Students will not receive their housing lottery numbers this year based on the number of academic credits they have. They’ll instead be issued numbers based on their class and will select from a pool of dormitories specifically designated for certain classes.
Seth Weinshel, director of campus housing, said the Community Living and Learning Center is trying to change residential life at GW by making dormitories more distinctly separated by class.
Weinshel said the changes to the housing selection process are being made after hearing complaints from students last year about the old process and getting input from the Residence Hall Association.
“We listened to what students were telling us,” he said. “There was this issue of students wanting to live with their same class, and housing selection will be done much more based on peers and not based on credits.”
Rising fourth-year students at GW will be able to select from Ivory Tower, 1959 E Street, The Aston, Guthridge Hall and all single rooms with kitchens on campus.
Rising third-year students will choose from City Hall, New Hall, International House, Francis Scott Key Hall and The Dakota.
Rising second-year students will have the option of The West End, Mitchell Hall, Jacqueline Bouvier Kennedy Onassis Hall, Munson Hall, Guthridge Hall, JJ Building, 2109 F Street, Strong Hall, Madison Hall, Crawford Hall, The Schenley, Pelham Hall and Cole Hall.
Freshmen will select from Thurston, Lafayette, Fulbright, Somers, Clark, Hensley and Merriweather halls as well as the Potomac House, which will be the name of the nearly completed new F Street dorm, Weinshel said.
The only way students can get around living in one of their year-specific dormitories is for someone from another year to pull them into a different dorm, or if they utilize squatters’ rights, in which rising seniors and Mount Vernon residents can choose to remain in their current rooms for the next year. As in the past, only juniors and seniors can be pulled into City Hall, The Aston and E Street dorms, due to zoning stipulations.
The Hall on Virginia Avenue will no longer be used to house freshmen because of a zoning ruling made by the city last year. Weinshel said the short-term use for HOVA will probably be to house those visiting or affiliated with the University, such as groups using the Marvin Center’s conference center or parents. He said GW is still trying to determine the long-term usage of HOVA.
Louis Katz, GW’s executive vice president and treasurer, said graduate students would use HOVA next year, and that the University is analyzing whether there is enough demand for HOVA to be turned into condominium-style housing for faculty in the long-term. He said the addition of the F Street dorm next year will offset the loss of undergraduate housing in HOVA.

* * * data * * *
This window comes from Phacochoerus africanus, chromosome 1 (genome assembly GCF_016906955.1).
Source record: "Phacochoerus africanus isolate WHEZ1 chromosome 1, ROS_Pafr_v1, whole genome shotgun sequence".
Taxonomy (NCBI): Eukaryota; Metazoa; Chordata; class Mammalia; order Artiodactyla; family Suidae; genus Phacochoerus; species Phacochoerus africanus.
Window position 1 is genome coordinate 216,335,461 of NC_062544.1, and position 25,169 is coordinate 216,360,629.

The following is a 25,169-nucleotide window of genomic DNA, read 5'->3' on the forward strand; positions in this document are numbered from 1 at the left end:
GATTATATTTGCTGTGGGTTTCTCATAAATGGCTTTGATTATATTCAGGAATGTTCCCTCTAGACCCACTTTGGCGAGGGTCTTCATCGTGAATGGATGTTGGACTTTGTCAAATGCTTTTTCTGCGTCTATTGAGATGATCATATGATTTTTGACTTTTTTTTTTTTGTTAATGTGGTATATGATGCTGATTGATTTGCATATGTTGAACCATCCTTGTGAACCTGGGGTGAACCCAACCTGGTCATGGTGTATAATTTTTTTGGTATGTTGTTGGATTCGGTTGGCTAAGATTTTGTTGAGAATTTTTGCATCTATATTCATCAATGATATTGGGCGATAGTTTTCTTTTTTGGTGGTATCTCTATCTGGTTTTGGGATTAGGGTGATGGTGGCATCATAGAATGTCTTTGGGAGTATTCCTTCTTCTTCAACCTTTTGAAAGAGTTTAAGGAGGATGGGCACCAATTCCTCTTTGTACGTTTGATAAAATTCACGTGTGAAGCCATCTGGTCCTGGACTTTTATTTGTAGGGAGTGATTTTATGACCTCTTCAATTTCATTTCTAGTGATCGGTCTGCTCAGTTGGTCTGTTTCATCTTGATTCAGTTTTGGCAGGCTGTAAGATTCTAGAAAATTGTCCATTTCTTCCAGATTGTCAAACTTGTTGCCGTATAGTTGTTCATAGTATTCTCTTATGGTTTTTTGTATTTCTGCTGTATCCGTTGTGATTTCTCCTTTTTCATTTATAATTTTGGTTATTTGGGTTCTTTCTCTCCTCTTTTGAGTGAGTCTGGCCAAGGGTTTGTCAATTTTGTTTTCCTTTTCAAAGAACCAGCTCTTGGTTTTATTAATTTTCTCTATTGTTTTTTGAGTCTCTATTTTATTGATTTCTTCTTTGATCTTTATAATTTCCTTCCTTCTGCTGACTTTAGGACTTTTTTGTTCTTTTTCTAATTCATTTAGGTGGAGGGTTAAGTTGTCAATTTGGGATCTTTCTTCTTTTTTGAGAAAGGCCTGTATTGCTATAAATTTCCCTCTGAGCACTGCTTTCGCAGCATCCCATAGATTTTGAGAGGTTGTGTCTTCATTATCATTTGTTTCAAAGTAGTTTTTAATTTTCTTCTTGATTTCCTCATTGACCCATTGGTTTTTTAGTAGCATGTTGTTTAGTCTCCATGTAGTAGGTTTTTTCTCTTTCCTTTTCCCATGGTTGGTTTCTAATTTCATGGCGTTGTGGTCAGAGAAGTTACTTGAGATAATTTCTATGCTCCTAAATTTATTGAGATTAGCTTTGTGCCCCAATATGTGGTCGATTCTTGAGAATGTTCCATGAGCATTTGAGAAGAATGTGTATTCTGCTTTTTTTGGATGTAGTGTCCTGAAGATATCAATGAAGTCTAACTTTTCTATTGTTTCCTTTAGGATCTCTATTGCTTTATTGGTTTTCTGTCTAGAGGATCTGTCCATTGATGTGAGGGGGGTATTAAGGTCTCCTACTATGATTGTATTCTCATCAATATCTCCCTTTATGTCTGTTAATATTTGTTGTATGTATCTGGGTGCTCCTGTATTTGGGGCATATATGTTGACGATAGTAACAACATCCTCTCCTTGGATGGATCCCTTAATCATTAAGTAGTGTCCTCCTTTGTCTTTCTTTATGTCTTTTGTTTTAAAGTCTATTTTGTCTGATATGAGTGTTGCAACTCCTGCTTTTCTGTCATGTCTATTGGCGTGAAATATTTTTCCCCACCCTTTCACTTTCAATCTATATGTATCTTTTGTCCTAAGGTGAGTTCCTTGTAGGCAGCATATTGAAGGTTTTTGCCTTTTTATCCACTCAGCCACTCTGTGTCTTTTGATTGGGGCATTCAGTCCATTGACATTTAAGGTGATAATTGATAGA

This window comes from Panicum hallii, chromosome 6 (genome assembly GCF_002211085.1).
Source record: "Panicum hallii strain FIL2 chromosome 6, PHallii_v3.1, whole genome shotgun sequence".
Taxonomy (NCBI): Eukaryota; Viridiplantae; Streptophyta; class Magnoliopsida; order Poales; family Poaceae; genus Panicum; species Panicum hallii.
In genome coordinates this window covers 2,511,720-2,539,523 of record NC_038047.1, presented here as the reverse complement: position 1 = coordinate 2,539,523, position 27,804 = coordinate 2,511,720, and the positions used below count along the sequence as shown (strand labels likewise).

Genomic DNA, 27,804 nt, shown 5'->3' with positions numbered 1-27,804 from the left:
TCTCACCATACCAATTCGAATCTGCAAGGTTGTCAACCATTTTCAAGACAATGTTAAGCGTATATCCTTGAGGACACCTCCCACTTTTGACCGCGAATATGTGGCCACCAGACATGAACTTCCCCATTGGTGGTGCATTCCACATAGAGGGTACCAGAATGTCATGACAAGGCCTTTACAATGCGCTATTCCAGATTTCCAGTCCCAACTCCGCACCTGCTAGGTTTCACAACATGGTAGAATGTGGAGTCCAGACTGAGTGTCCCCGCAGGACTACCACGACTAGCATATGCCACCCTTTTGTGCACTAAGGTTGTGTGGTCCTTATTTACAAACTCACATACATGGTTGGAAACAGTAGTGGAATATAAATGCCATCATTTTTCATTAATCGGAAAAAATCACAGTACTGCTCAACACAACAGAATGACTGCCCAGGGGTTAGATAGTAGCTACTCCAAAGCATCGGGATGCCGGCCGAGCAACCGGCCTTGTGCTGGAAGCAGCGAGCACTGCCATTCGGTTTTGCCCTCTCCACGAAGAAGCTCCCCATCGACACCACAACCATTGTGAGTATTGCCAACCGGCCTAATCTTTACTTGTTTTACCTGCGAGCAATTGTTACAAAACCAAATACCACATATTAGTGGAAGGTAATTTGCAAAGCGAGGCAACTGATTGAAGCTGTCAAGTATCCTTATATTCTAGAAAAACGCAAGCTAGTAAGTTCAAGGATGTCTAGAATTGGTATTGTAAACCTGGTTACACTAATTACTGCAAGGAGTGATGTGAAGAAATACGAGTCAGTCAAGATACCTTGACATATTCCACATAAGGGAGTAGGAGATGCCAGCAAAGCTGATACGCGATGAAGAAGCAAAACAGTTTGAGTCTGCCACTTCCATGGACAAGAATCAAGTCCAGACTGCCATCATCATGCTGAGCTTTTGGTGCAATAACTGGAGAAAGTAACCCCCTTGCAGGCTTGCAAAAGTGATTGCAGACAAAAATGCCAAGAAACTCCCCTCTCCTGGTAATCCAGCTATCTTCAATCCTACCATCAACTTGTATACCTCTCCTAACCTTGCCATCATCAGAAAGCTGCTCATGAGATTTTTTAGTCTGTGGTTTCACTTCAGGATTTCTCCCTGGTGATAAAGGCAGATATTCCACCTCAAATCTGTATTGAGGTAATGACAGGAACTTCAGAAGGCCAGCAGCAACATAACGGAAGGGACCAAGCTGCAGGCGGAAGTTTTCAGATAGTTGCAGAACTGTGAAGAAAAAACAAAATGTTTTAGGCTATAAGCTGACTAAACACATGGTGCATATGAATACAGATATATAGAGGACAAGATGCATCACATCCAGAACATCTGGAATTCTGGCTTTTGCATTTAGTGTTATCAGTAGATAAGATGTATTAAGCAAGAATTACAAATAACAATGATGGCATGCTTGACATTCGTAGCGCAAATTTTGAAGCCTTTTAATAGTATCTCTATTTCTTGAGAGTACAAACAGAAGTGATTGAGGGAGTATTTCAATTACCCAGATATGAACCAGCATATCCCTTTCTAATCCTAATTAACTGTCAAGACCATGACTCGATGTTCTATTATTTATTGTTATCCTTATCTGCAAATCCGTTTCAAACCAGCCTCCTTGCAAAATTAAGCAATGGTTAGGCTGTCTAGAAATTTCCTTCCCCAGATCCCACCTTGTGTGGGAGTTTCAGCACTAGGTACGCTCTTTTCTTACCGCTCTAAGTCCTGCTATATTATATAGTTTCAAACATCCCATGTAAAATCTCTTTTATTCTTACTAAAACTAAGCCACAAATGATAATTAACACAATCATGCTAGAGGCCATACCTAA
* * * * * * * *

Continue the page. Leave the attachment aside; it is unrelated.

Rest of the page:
Weinshel said CLLC looked at what the most-coveted residence halls were and also at the majority year of students currently living in each residence hall to create the year-specific housing pools.
“It sets a distinction amongst residence halls for all years,” he said. “We set up a system so each year you sort of work your way up.”
Also, he said that the pools were created so that the types of dorms for each year are similar.
“For instance, second-year students all thought they were going to get The Dakota,” Weinshel said. “In comparison to other second-year buildings, grouping it there didn’t make sense because it is more apartment-style living than the others.”
Some freshmen and sophomores who expected to be able to choose from upperclassman housing options because they have a higher number of credits than the average first- and second-year students said they were unhappy with the change.
Raj Padalia, a freshman with 60 credit hours, said students who have earned more credits than the average should get priority when it comes to housing.
Freshman Allyson Bradley said, “It is an elementary system that ignores that in college that people have friendships across the ‘grade’ lines.”
Weinshel said the new process will help alleviate problems with housing selection. He said there was a disproportionate number of juniors left without housing following last year’s housing selection.
Last year, 87 percent of the junior class decided to live on campus their senior year, which was more than CLLC expected.
Students will receive their housing lottery numbers after they fill out an online intent-to-return form, which will be available on GWeb from Feb. 6-10. Housing selection will begin with fourth-year students registering on Feb. 25, and all years will have completed housing by March 2, Weinshel said.
-Ryan Holeywell and Clayton M. McCleskey contributed to this report.